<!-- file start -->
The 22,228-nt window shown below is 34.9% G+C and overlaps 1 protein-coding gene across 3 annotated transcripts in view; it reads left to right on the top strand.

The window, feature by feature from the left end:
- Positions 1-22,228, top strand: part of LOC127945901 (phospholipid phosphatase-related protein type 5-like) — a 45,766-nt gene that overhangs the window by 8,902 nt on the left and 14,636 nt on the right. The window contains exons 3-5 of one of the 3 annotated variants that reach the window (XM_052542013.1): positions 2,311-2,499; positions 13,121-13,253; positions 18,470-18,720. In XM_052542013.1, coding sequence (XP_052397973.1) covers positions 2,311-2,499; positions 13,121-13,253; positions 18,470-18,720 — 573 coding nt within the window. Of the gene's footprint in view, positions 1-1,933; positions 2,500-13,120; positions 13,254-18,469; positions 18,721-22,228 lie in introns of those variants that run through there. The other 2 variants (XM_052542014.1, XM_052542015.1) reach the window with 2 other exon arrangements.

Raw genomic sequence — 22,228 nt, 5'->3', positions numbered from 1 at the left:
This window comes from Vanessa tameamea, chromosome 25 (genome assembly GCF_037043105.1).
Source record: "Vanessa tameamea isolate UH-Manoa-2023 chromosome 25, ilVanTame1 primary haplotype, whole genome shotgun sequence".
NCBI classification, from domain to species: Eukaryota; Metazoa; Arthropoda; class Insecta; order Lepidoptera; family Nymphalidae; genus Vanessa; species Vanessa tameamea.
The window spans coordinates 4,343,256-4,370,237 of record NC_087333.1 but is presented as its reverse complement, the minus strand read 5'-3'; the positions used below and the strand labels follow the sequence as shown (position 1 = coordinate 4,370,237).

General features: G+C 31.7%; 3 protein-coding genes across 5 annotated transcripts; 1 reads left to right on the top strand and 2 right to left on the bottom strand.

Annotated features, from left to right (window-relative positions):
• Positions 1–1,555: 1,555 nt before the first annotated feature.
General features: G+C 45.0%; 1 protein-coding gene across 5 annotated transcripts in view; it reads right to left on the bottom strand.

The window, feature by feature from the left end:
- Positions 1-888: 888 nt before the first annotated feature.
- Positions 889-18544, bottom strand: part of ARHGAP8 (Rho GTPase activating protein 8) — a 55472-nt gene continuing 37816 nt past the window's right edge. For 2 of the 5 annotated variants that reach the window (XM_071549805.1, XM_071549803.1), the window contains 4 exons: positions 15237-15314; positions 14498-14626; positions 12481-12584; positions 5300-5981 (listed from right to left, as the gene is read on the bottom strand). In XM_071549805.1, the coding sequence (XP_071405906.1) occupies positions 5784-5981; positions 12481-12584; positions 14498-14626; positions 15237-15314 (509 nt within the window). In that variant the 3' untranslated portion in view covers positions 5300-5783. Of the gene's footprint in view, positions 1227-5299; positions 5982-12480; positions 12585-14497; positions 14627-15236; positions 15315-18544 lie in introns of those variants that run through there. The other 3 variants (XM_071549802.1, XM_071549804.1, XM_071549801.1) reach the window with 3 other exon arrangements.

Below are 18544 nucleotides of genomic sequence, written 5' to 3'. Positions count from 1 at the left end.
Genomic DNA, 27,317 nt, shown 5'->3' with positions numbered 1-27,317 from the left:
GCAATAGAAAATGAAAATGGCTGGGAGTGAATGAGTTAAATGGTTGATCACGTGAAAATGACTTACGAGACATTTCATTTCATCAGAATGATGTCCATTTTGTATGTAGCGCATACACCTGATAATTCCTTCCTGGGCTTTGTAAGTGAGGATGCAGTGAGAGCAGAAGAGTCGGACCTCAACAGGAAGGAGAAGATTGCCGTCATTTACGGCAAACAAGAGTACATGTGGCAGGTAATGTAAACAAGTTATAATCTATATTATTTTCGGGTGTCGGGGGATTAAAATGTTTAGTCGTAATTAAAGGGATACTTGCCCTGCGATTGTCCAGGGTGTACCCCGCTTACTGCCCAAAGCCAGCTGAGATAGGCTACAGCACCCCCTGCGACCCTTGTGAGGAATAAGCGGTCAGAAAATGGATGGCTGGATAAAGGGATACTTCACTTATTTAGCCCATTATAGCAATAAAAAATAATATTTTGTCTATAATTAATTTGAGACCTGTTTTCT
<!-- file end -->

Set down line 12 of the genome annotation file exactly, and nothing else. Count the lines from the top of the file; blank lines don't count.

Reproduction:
General features: G+C 45.0%; 1 protein-coding gene across 5 annotated transcripts in view; it reads right to left on the bottom strand.